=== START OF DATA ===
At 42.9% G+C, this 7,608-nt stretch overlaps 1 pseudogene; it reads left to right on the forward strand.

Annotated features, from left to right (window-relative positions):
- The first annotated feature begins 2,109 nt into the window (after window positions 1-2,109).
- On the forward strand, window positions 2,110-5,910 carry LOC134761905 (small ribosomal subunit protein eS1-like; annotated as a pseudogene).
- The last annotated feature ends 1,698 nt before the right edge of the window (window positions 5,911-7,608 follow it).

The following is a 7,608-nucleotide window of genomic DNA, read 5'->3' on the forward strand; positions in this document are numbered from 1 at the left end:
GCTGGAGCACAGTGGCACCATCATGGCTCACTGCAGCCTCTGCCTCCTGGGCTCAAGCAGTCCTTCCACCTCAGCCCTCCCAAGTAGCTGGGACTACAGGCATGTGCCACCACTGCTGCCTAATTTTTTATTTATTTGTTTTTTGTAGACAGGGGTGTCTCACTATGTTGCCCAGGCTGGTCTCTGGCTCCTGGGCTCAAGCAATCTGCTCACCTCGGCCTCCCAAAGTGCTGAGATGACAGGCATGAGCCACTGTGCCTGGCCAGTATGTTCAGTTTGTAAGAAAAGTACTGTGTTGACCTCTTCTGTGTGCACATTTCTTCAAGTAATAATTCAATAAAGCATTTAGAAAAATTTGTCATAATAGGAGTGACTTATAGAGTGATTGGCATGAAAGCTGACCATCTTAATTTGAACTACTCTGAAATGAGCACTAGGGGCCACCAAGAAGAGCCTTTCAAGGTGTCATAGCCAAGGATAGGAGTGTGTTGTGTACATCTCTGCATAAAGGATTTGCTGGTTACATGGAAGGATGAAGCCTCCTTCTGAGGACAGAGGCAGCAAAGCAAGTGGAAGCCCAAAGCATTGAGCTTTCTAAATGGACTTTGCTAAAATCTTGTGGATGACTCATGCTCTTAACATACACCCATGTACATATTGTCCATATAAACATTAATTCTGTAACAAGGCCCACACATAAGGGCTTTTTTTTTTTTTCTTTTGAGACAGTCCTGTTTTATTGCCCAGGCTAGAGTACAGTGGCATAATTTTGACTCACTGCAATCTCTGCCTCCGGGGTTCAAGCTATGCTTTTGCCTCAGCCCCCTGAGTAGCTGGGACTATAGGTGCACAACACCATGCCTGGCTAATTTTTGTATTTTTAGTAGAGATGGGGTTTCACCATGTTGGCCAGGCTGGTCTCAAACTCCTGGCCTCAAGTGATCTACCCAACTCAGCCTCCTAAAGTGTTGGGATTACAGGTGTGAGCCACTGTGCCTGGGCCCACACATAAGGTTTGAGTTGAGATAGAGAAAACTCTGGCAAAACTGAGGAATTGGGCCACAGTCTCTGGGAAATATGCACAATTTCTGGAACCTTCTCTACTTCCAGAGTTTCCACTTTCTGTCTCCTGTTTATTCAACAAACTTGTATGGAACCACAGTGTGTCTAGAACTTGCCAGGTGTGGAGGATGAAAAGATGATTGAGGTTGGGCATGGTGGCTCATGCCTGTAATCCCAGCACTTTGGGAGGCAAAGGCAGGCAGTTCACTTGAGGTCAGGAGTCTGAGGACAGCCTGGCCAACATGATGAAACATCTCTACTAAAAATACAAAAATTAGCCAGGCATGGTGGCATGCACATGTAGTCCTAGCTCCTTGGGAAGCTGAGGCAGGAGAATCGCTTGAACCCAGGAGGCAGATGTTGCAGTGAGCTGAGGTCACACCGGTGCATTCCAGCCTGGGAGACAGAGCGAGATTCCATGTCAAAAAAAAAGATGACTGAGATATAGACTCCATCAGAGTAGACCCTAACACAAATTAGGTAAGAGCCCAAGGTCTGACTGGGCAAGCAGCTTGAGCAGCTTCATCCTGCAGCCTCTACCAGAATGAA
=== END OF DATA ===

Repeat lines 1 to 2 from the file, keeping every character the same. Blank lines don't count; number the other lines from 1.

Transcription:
At 42.9% G+C, this 7,608-nt stretch overlaps 1 pseudogene; it reads left to right on the forward strand.

Annotated features, from left to right (window-relative positions):